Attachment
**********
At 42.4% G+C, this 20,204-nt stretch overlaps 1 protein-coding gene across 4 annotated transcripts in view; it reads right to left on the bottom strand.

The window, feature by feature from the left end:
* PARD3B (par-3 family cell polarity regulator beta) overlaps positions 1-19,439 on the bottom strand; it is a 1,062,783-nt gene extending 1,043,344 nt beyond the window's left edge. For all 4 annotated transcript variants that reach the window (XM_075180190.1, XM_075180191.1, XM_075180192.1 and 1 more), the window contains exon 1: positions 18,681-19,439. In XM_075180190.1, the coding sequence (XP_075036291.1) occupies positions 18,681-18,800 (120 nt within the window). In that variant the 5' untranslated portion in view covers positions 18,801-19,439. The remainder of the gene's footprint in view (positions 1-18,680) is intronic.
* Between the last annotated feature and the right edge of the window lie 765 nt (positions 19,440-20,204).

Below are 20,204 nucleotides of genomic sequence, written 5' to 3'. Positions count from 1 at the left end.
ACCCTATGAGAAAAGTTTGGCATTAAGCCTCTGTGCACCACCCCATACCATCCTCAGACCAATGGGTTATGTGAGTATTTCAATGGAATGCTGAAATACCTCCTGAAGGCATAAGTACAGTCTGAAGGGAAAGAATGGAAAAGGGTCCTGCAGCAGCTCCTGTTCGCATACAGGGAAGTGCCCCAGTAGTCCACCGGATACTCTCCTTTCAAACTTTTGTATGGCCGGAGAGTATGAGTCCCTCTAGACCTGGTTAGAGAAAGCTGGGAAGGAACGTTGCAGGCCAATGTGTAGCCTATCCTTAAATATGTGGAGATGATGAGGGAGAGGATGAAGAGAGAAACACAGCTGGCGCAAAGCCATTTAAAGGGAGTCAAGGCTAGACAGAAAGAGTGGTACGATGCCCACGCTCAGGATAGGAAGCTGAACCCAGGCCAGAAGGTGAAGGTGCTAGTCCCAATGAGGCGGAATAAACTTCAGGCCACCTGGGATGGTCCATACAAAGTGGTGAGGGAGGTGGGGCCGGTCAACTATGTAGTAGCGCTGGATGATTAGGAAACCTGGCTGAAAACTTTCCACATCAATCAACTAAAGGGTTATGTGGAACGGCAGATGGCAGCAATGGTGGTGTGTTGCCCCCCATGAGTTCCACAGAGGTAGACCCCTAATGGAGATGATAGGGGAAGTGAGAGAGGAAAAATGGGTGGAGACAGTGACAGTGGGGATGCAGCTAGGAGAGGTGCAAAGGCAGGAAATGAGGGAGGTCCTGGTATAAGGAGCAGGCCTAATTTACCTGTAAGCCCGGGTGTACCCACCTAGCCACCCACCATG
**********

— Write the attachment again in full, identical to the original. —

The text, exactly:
At 42.4% G+C, this 20,204-nt stretch overlaps 1 protein-coding gene across 4 annotated transcripts in view; it reads right to left on the bottom strand.

The window, feature by feature from the left end:
* PARD3B (par-3 family cell polarity regulator beta) overlaps positions 1-19,439 on the bottom strand; it is a 1,062,783-nt gene extending 1,043,344 nt beyond the window's left edge. For all 4 annotated transcript variants that reach the window (XM_075180190.1, XM_075180191.1, XM_075180192.1 and 1 more), the window contains exon 1: positions 18,681-19,439. In XM_075180190.1, the coding sequence (XP_075036291.1) occupies positions 18,681-18,800 (120 nt within the window). In that variant the 5' untranslated portion in view covers positions 18,801-19,439. The remainder of the gene's footprint in view (positions 1-18,680) is intronic.
* Between the last annotated feature and the right edge of the window lie 765 nt (positions 19,440-20,204).

Below are 20,204 nucleotides of genomic sequence, written 5' to 3'. Positions count from 1 at the left end.
ACCCTATGAGAAAAGTTTGGCATTAAGCCTCTGTGCACCACCCCATACCATCCTCAGACCAATGGGTTATGTGAGTATTTCAATGGAATGCTGAAATACCTCCTGAAGGCATAAGTACAGTCTGAAGGGAAAGAATGGAAAAGGGTCCTGCAGCAGCTCCTGTTCGCATACAGGGAAGTGCCCCAGTAGTCCACCGGATACTCTCCTTTCAAACTTTTGTATGGCCGGAGAGTATGAGTCCCTCTAGACCTGGTTAGAGAAAGCTGGGAAGGAACGTTGCAGGCCAATGTGTAGCCTATCCTTAAATATGTGGAGATGATGAGGGAGAGGATGAAGAGAGAAACACAGCTGGCGCAAAGCCATTTAAAGGGAGTCAAGGCTAGACAGAAAGAGTGGTACGATGCCCACGCTCAGGATAGGAAGCTGAACCCAGGCCAGAAGGTGAAGGTGCTAGTCCCAATGAGGCGGAATAAACTTCAGGCCACCTGGGATGGTCCATACAAAGTGGTGAGGGAGGTGGGGCCGGTCAACTATGTAGTAGCGCTGGATGATTAGGAAACCTGGCTGAAAACTTTCCACATCAATCAACTAAAGGGTTATGTGGAACGGCAGATGGCAGCAATGGTGGTGTGTTGCCCCCCATGAGTTCCACAGAGGTAGACCCCTAATGGAGATGATAGGGGAAGTGAGAGAGGAAAAATGGGTGGAGACAGTGACAGTGGGGATGCAGCTAGGAGAGGTGCAAAGGCAGGAAATGAGGGAGGTCCTGGTATAAGGAGCAGGCCTAATTTACCTGTAAGCCCGGGTGTACCCACCTAGCCACCCACCATG